Use images in your tweets
Twitter allows you to post an image in each tweet. And if you make the image large enough (at least 500 pixels wide), a portion of it will show up on your Twitter page, right inside the tweet. This means that the images will also show up in people’s streams, which gives you a huge chance to stand out among all the other plain text tweets. See the haunting image from the Hostile Witness book cover in the image above for an example of what an image looks like within a tweet.
You can post an image in a tweet by using the little camera icon in the tweet field on Twitter in the upper left side on your Twitter page. The URL for those images will be Pic.Twitter.com. In fact, these were shown to get the highest number of retweets in this study. This is good news for Buffer users, because they use Pic.Twitter.com to process their images.
Images added through TwitPic also performed well, but not as well as those added through Pic.Twitter.com. Interestingly, the study showed that images added through Instagram and Facebook had a negative effect on retweets.
It’s important to note that the study wasn’t specifically book-related. We add a book cover to virtually every tweet and we experience consistent retweets, even when the same tweet is posted multiple times. This stands to reason, because why wouldn’t a reader want to also see a book cover when making the decision to download or buy an ebook? It’s just more helpful information for them.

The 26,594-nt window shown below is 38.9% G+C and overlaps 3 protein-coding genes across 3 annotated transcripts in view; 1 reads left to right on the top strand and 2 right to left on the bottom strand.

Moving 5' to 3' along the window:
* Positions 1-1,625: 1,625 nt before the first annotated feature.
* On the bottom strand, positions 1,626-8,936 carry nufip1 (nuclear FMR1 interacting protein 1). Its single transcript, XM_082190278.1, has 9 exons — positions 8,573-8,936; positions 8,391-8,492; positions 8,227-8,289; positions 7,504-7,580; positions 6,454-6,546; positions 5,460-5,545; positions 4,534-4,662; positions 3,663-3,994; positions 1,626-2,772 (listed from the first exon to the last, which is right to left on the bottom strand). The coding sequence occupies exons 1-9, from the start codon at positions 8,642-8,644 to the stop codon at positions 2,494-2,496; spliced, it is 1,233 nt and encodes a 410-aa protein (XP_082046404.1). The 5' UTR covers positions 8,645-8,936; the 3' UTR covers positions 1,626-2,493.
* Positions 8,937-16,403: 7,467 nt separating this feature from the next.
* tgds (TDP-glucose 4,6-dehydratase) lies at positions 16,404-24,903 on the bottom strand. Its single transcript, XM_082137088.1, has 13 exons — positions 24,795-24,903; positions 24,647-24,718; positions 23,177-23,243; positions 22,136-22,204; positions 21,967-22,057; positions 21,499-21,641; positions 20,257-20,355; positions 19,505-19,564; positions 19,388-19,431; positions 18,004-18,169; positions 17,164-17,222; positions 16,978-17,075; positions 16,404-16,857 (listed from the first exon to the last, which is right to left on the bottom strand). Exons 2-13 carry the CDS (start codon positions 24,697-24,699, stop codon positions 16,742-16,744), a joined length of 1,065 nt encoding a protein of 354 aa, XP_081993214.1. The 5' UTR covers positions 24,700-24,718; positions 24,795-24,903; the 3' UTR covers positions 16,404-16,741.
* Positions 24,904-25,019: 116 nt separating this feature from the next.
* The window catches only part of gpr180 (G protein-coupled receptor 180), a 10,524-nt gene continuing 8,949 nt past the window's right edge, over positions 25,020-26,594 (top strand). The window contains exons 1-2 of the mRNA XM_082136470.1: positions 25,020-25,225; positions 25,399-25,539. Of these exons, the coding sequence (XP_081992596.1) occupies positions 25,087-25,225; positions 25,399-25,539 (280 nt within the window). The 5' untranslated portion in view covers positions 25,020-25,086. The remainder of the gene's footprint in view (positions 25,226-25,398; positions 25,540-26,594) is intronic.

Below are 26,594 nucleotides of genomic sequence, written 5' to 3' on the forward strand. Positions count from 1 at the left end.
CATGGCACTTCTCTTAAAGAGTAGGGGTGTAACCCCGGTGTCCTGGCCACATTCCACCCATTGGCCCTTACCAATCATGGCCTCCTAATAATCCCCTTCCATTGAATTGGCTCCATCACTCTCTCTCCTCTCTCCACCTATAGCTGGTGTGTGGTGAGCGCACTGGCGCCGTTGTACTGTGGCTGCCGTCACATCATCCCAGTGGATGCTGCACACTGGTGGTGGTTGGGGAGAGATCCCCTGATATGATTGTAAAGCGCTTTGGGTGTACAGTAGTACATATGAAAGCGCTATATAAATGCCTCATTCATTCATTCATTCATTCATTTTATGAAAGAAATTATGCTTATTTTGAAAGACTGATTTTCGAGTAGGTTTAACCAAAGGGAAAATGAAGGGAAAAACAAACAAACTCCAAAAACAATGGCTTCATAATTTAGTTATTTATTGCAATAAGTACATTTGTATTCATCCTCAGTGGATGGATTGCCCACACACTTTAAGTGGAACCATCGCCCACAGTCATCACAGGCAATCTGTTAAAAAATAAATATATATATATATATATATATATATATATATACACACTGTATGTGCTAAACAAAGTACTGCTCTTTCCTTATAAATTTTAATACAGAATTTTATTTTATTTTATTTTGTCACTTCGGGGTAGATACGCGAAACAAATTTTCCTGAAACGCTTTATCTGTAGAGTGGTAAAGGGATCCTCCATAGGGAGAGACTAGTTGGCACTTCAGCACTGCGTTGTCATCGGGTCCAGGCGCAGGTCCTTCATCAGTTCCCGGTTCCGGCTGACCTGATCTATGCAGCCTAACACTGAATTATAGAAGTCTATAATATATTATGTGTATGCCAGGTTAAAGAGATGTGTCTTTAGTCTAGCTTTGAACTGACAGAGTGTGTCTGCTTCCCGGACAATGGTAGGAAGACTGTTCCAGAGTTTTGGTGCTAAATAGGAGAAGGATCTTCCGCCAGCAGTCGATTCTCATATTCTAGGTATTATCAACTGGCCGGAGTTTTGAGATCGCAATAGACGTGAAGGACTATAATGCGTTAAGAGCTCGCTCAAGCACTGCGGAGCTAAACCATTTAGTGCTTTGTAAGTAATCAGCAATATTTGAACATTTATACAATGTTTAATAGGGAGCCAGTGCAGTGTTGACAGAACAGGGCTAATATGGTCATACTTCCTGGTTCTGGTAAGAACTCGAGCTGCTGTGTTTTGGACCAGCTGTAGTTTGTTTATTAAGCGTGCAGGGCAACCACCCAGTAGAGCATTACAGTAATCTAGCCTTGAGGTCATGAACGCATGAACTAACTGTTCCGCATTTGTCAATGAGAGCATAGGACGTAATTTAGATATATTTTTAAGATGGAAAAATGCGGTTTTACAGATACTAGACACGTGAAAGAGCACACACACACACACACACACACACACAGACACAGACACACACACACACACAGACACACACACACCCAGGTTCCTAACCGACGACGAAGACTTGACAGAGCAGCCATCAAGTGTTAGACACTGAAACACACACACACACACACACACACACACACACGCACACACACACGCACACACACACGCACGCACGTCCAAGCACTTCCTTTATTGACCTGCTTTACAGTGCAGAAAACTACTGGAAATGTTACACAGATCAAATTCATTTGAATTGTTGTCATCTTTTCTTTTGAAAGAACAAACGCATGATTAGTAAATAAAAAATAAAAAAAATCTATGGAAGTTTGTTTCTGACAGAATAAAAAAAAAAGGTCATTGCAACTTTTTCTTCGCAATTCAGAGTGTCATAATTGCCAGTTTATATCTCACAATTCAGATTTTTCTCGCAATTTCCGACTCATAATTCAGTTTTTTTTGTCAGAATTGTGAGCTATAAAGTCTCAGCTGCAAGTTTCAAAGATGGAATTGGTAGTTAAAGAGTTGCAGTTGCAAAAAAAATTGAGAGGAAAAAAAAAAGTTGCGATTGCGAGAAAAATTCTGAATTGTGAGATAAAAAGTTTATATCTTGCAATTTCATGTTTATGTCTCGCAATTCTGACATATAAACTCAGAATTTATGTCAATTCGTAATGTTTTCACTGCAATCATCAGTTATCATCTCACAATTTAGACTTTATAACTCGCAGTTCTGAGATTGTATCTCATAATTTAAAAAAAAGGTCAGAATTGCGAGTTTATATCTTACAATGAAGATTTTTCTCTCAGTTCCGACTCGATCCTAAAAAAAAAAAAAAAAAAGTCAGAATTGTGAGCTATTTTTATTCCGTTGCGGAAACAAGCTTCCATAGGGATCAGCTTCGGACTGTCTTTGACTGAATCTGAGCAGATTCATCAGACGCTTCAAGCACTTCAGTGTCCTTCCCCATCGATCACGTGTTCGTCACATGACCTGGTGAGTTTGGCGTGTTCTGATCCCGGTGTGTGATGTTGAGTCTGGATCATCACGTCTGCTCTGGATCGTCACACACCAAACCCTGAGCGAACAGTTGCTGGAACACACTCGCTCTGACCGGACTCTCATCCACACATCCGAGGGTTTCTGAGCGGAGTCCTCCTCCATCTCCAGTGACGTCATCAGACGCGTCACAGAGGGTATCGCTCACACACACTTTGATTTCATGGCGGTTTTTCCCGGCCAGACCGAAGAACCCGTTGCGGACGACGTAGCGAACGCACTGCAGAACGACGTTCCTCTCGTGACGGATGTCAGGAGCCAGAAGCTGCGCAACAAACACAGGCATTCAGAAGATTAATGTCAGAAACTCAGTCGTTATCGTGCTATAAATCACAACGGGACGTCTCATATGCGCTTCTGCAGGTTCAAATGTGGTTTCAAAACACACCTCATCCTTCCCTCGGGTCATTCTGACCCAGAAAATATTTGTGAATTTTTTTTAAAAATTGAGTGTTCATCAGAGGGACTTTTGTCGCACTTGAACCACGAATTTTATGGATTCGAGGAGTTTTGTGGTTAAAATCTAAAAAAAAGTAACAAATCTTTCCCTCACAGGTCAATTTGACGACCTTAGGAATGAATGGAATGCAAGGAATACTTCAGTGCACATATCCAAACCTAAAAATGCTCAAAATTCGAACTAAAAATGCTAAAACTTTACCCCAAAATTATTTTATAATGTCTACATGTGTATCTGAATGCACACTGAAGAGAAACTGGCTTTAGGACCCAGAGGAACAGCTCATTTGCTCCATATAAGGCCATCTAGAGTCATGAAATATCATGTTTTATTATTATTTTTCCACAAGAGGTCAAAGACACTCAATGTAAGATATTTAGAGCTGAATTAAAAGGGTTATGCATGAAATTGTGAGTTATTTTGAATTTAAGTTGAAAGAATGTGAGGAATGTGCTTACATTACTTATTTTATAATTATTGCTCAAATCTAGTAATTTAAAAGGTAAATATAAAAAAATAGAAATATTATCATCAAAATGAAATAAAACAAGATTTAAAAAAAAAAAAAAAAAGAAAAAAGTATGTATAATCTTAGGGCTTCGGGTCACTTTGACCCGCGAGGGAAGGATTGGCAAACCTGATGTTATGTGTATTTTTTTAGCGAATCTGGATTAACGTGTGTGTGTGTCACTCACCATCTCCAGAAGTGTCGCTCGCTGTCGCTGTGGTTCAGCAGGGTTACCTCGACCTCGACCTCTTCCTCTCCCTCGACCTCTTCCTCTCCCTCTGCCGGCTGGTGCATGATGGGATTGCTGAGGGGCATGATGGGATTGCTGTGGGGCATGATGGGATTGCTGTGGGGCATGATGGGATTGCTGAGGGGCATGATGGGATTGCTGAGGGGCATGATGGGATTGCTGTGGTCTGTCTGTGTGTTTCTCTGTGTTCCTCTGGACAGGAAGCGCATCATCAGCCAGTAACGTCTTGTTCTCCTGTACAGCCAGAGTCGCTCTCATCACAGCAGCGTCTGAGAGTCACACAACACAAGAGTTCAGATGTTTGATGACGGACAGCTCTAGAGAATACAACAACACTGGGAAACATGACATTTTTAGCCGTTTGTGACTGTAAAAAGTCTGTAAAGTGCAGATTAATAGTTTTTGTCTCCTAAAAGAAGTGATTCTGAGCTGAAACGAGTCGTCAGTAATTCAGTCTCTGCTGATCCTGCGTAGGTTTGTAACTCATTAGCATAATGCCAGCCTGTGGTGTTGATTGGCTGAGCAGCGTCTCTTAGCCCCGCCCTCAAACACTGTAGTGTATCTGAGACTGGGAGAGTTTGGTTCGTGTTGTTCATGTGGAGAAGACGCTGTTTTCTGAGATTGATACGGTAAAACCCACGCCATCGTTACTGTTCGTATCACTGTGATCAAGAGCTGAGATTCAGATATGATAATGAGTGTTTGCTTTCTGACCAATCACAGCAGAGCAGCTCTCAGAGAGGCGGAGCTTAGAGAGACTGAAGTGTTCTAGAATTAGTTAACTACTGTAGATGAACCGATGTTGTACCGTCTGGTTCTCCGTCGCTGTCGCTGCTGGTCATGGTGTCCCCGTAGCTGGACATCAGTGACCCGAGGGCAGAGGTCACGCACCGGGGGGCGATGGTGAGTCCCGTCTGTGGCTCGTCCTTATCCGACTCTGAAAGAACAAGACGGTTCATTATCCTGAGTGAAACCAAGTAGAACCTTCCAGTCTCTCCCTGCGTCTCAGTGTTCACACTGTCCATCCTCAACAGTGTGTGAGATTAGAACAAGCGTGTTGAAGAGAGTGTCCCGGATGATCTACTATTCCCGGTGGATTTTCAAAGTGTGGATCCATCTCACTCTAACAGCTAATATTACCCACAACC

To exclaim or not to exclaim!
In this study, retweets, as well as clicks through from links in tweets, were tested when exclamation marks were used. They found that retweets increased when exclamation marks are used in the tweet text but actual click-throughs to the URLs in the tweets decreased when exclamation marks were present. The study author hypothesized that this is because an exclamation mark looks more sales-oriented. To us, it also seems more cheerful, which might be why people like to pass those type of tweets on through retweets. The same phrase stated without an exclamation mark looks more informational, therefore might seem more related to delivering information than selling. See the difference in the tone for yourself:
Free today only!
Free today only
On sale today!
On sale today
While we’re on the subject, the editor in me can’t help but point out a few other tips about exclamation marks, which don’t necessarily have to do with tweeting: Please use one at a time. Effusive use of exclamation marks is more suited to elementary school than grown-up communications!!!!!! (See how unprofessional that last sentence looks?) Also, unless there’s a darn good reason (and sometimes there is), restrict the use of exclamation marks to one sentence per paragraph. Paragraphs with an exclamation mark at the end of every sentence tend to look like they’ve been written by someone with the hiccups or who is happy to the point of hysteria. Neither is conducive to getting your point across and having your writing taken seriously.
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Article by Carla Chadwick